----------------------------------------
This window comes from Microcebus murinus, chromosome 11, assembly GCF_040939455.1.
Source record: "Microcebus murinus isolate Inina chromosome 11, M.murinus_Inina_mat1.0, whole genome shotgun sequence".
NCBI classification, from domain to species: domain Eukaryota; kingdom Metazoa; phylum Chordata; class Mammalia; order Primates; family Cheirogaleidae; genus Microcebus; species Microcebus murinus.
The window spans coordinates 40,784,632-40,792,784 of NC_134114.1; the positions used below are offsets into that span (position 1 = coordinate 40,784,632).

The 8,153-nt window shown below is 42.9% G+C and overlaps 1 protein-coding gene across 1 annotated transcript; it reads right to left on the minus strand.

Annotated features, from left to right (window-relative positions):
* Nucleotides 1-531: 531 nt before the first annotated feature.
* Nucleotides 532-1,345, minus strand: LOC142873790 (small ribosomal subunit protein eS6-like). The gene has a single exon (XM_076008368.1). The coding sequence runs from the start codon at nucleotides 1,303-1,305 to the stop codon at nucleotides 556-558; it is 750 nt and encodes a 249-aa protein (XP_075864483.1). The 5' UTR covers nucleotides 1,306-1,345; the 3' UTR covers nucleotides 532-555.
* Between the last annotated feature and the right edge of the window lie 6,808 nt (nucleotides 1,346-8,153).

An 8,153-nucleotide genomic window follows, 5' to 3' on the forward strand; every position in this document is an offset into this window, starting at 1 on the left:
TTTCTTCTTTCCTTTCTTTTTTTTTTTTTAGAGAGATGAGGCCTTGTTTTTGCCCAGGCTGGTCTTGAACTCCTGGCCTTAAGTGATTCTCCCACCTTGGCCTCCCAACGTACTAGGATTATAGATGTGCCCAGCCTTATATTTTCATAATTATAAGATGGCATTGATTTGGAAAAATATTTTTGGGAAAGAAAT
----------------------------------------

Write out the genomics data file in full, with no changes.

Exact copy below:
This window comes from Microcebus murinus, chromosome 11, assembly GCF_040939455.1.
Source record: "Microcebus murinus isolate Inina chromosome 11, M.murinus_Inina_mat1.0, whole genome shotgun sequence".
NCBI classification, from domain to species: domain Eukaryota; kingdom Metazoa; phylum Chordata; class Mammalia; order Primates; family Cheirogaleidae; genus Microcebus; species Microcebus murinus.
The window spans coordinates 40,784,632-40,792,784 of NC_134114.1; the positions used below are offsets into that span (position 1 = coordinate 40,784,632).

The 8,153-nt window shown below is 42.9% G+C and overlaps 1 protein-coding gene across 1 annotated transcript; it reads right to left on the minus strand.

Annotated features, from left to right (window-relative positions):
* Nucleotides 1-531: 531 nt before the first annotated feature.
* Nucleotides 532-1,345, minus strand: LOC142873790 (small ribosomal subunit protein eS6-like). The gene has a single exon (XM_076008368.1). The coding sequence runs from the start codon at nucleotides 1,303-1,305 to the stop codon at nucleotides 556-558; it is 750 nt and encodes a 249-aa protein (XP_075864483.1). The 5' UTR covers nucleotides 1,306-1,345; the 3' UTR covers nucleotides 532-555.
* Between the last annotated feature and the right edge of the window lie 6,808 nt (nucleotides 1,346-8,153).

An 8,153-nucleotide genomic window follows, 5' to 3' on the forward strand; every position in this document is an offset into this window, starting at 1 on the left:
TTTCTTCTTTCCTTTCTTTTTTTTTTTTTAGAGAGATGAGGCCTTGTTTTTGCCCAGGCTGGTCTTGAACTCCTGGCCTTAAGTGATTCTCCCACCTTGGCCTCCCAACGTACTAGGATTATAGATGTGCCCAGCCTTATATTTTCATAATTATAAGATGGCATTGATTTGGAAAAATATTTTTGGGAAAGAAAT